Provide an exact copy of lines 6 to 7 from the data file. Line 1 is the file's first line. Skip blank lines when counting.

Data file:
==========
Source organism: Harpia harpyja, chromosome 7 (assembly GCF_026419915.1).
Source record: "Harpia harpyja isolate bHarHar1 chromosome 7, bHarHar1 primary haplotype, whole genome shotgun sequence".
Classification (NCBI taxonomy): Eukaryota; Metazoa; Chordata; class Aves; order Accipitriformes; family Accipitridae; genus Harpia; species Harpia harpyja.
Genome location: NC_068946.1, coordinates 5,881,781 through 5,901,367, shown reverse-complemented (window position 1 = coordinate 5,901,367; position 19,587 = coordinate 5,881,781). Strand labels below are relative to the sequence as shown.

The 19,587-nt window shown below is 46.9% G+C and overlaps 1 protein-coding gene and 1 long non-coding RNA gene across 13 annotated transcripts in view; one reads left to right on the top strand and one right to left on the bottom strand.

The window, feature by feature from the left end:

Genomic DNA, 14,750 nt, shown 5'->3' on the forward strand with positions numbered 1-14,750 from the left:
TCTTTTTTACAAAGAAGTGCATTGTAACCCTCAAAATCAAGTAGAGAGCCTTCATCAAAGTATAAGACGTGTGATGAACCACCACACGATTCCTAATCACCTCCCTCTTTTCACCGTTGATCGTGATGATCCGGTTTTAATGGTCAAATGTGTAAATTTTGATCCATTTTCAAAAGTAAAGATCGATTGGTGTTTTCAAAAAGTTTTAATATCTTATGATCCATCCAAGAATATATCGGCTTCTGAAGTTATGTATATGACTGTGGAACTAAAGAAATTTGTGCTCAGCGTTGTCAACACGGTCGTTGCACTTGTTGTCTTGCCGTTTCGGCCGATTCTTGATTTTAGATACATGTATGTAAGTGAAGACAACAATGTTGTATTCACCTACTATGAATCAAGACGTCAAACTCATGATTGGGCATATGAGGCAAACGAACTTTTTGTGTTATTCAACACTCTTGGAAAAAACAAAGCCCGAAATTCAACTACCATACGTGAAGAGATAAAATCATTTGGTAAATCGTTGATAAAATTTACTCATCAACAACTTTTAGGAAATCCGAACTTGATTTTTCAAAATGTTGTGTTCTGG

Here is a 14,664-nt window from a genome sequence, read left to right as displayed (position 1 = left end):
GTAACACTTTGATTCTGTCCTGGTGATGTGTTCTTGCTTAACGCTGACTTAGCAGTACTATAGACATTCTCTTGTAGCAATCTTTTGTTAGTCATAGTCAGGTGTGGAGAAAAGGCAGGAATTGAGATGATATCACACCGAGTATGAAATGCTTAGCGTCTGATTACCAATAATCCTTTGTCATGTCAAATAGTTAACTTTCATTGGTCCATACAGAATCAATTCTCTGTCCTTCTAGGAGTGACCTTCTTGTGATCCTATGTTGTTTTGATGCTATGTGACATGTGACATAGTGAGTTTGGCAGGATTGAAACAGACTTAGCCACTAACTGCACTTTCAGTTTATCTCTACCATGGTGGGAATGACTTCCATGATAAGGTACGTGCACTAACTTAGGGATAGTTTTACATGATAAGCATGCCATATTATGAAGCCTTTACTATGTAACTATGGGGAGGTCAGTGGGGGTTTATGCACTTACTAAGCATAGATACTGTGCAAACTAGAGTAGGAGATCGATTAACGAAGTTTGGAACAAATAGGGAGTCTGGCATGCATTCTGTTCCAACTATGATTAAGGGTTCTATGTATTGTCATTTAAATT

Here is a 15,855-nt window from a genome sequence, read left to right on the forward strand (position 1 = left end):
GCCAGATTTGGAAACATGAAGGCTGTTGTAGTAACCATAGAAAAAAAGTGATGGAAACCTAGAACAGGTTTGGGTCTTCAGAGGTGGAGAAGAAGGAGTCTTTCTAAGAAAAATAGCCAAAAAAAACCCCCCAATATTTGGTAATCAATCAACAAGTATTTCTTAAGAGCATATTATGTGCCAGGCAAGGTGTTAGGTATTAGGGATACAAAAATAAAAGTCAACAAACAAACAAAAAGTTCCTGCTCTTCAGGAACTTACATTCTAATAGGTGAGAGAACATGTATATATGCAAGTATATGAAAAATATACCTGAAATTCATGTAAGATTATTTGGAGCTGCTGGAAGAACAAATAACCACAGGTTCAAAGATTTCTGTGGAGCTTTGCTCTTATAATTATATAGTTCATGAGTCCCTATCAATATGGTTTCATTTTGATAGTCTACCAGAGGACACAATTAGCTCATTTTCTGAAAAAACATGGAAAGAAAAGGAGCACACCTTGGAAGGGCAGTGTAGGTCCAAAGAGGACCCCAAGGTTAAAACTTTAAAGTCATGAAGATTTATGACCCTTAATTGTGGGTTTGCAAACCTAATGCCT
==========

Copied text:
The window, feature by feature from the left end:

Genomic DNA, 14,750 nt, shown 5'->3' on the forward strand with positions numbered 1-14,750 from the left: